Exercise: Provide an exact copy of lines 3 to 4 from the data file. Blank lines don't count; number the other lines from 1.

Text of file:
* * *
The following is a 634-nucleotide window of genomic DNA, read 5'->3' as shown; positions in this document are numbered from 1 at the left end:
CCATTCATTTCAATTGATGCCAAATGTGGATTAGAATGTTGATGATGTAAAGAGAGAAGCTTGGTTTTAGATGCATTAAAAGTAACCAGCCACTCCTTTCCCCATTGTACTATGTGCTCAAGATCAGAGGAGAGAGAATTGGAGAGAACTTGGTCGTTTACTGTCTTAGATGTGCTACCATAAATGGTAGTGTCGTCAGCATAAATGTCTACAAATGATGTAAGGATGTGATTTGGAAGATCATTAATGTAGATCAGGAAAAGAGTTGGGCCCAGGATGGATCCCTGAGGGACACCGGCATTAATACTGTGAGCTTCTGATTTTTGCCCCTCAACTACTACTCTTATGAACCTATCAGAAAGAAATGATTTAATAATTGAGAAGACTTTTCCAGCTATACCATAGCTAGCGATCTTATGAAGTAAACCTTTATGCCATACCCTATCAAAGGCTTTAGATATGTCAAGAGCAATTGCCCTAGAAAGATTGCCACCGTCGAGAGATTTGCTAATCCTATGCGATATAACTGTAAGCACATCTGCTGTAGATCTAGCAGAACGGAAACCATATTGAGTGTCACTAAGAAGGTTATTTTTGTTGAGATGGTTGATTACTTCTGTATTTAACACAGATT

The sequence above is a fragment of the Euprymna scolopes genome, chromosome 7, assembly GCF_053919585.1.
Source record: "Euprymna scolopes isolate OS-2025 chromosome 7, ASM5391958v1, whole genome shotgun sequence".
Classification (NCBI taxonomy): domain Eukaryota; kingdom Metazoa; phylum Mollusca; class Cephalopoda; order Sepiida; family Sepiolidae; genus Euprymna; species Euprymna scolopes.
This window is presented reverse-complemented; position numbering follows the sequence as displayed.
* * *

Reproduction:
The sequence above is a fragment of the Euprymna scolopes genome, chromosome 7, assembly GCF_053919585.1.
Source record: "Euprymna scolopes isolate OS-2025 chromosome 7, ASM5391958v1, whole genome shotgun sequence".